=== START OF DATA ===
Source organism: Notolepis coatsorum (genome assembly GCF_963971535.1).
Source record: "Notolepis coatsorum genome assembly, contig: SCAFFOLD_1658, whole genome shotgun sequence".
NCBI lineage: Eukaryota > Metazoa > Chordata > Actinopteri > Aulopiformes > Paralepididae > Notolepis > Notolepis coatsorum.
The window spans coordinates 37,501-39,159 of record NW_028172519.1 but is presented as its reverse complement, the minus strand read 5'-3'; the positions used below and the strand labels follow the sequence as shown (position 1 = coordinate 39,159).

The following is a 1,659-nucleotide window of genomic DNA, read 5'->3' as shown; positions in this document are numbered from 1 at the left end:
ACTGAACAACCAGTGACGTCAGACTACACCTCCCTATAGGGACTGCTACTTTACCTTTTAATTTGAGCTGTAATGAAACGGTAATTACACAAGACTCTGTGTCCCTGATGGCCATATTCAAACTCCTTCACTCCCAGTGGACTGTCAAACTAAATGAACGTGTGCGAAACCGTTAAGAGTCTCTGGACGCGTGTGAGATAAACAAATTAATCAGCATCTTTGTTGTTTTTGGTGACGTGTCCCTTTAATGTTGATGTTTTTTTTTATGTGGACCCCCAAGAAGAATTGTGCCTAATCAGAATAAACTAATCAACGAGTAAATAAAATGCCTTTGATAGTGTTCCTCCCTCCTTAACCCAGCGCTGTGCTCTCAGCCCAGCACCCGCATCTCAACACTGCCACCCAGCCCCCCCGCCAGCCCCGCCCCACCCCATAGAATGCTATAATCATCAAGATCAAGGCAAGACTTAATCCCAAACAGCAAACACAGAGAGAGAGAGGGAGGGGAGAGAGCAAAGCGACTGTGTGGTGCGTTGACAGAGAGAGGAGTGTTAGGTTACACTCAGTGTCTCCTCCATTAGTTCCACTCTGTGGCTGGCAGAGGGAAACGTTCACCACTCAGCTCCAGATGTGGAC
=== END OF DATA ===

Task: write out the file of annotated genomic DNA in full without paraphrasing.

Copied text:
Source organism: Notolepis coatsorum (genome assembly GCF_963971535.1).
Source record: "Notolepis coatsorum genome assembly, contig: SCAFFOLD_1658, whole genome shotgun sequence".
NCBI lineage: Eukaryota > Metazoa > Chordata > Actinopteri > Aulopiformes > Paralepididae > Notolepis > Notolepis coatsorum.
The window spans coordinates 37,501-39,159 of record NW_028172519.1 but is presented as its reverse complement, the minus strand read 5'-3'; the positions used below and the strand labels follow the sequence as shown (position 1 = coordinate 39,159).

The following is a 1,659-nucleotide window of genomic DNA, read 5'->3' as shown; positions in this document are numbered from 1 at the left end:
ACTGAACAACCAGTGACGTCAGACTACACCTCCCTATAGGGACTGCTACTTTACCTTTTAATTTGAGCTGTAATGAAACGGTAATTACACAAGACTCTGTGTCCCTGATGGCCATATTCAAACTCCTTCACTCCCAGTGGACTGTCAAACTAAATGAACGTGTGCGAAACCGTTAAGAGTCTCTGGACGCGTGTGAGATAAACAAATTAATCAGCATCTTTGTTGTTTTTGGTGACGTGTCCCTTTAATGTTGATGTTTTTTTTTATGTGGACCCCCAAGAAGAATTGTGCCTAATCAGAATAAACTAATCAACGAGTAAATAAAATGCCTTTGATAGTGTTCCTCCCTCCTTAACCCAGCGCTGTGCTCTCAGCCCAGCACCCGCATCTCAACACTGCCACCCAGCCCCCCCGCCAGCCCCGCCCCACCCCATAGAATGCTATAATCATCAAGATCAAGGCAAGACTTAATCCCAAACAGCAAACACAGAGAGAGAGAGGGAGGGGAGAGAGCAAAGCGACTGTGTGGTGCGTTGACAGAGAGAGGAGTGTTAGGTTACACTCAGTGTCTCCTCCATTAGTTCCACTCTGTGGCTGGCAGAGGGAAACGTTCACCACTCAGCTCCAGATGTGGAC